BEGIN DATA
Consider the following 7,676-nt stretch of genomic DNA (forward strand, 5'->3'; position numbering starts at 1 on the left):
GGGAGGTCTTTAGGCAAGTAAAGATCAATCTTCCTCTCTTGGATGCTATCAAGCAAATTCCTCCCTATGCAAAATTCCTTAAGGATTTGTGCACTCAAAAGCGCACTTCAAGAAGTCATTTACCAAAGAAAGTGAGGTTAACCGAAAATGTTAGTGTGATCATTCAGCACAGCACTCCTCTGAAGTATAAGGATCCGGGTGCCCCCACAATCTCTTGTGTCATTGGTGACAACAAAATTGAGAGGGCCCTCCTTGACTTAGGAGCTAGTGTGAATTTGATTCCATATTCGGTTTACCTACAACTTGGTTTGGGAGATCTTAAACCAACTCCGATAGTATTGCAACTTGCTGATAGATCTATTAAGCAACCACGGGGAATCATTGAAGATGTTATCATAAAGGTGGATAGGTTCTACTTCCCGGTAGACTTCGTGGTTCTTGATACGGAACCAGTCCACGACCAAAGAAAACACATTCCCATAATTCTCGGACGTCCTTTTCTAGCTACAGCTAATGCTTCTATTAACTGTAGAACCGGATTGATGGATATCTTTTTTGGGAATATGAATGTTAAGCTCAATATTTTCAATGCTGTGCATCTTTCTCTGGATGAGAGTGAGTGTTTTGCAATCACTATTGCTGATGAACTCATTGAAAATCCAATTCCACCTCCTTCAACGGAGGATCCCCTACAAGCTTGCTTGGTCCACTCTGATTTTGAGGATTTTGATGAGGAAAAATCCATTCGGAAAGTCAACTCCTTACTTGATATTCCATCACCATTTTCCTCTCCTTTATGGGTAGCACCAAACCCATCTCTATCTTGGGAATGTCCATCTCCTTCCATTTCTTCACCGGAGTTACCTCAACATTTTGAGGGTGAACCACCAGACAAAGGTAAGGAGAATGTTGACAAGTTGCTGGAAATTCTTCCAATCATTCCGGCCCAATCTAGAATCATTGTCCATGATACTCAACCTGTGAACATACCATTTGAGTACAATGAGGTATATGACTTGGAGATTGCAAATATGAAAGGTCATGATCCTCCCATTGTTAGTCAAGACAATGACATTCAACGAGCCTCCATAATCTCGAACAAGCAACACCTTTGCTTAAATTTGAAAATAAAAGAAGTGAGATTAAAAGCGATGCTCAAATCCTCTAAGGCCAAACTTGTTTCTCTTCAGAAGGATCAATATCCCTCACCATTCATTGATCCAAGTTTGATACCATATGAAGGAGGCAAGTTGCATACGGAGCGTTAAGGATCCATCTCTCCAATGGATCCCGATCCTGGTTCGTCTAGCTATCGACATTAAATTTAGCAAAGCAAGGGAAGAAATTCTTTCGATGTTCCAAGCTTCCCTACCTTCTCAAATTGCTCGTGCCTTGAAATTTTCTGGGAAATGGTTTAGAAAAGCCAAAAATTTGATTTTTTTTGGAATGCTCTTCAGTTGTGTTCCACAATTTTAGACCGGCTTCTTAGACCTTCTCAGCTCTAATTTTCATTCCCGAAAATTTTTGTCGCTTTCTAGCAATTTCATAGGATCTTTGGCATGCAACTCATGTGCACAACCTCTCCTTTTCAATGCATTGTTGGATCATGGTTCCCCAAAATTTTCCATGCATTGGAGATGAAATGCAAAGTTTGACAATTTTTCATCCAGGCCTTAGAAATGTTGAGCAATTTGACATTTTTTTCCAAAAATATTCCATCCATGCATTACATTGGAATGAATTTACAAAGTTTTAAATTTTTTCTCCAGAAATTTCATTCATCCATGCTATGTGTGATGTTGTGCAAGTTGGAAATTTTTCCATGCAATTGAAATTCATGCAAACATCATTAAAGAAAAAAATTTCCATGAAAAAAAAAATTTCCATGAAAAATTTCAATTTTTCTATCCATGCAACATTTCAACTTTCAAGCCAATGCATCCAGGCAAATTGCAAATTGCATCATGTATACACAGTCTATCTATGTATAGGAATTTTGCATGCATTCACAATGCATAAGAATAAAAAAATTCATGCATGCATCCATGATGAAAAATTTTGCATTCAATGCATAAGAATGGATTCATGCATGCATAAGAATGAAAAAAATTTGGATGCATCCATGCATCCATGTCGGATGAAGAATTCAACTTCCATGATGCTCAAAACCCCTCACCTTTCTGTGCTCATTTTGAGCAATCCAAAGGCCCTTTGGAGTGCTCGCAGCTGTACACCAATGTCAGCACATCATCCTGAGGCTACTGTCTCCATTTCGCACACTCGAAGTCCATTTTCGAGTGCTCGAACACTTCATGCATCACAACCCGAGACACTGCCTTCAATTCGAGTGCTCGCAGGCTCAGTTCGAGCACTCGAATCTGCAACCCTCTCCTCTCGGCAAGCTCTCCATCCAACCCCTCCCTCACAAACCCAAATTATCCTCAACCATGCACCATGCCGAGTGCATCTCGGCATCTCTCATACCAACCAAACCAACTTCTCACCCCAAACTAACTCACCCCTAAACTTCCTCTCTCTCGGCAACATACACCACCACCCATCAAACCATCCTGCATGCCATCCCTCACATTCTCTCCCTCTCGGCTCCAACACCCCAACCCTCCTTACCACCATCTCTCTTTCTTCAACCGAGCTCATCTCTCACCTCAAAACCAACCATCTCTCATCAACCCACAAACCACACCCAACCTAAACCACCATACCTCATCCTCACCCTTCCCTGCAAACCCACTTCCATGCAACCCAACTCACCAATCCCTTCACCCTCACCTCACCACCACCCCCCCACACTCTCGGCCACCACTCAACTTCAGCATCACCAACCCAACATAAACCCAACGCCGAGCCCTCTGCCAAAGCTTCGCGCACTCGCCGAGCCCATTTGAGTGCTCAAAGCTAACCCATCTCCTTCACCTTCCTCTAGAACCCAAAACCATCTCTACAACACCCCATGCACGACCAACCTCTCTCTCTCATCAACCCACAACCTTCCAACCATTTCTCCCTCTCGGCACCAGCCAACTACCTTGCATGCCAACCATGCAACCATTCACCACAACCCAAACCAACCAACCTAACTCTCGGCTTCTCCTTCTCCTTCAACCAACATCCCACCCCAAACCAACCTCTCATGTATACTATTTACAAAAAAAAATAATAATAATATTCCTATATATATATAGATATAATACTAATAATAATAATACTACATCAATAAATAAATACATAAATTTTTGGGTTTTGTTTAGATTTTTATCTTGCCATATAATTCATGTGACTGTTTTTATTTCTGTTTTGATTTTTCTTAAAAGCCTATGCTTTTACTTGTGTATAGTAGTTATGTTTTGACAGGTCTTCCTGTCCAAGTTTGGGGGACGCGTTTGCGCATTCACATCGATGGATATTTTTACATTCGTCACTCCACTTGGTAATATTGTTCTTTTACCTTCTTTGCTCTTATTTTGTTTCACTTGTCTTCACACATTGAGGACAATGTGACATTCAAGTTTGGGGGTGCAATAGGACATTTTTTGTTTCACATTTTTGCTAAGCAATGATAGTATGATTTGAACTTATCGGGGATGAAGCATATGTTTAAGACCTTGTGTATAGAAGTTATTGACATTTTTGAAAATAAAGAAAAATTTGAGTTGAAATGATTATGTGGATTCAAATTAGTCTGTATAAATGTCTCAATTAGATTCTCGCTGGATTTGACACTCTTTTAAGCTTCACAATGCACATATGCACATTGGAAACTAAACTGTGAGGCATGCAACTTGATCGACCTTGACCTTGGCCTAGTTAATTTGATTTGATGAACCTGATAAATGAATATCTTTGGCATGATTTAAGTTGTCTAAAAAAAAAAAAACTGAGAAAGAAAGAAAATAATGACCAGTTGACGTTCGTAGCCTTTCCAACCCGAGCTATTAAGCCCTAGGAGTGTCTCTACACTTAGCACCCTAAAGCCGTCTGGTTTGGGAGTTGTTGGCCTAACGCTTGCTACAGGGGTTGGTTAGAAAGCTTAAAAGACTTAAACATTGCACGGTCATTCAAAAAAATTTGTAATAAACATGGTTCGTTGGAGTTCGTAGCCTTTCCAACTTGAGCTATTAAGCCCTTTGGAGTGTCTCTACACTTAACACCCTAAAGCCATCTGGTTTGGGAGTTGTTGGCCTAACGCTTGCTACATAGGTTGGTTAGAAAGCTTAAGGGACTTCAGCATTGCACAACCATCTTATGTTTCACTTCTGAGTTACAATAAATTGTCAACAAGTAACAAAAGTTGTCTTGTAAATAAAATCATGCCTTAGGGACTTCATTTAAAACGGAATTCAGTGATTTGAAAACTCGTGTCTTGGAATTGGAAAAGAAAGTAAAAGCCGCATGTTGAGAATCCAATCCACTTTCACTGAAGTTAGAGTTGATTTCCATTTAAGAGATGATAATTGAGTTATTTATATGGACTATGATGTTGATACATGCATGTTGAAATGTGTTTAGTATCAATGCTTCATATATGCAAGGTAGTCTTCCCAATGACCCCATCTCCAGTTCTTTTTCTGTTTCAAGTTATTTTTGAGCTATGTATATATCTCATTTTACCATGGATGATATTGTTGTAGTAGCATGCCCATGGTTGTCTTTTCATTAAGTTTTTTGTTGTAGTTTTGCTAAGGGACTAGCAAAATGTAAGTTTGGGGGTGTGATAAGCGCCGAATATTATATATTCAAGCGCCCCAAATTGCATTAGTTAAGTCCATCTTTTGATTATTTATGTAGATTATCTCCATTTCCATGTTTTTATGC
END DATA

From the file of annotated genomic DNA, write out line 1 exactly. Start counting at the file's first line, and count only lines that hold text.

Consider the following 7,676-nt stretch of genomic DNA (forward strand, 5'->3'; position numbering starts at 1 on the left):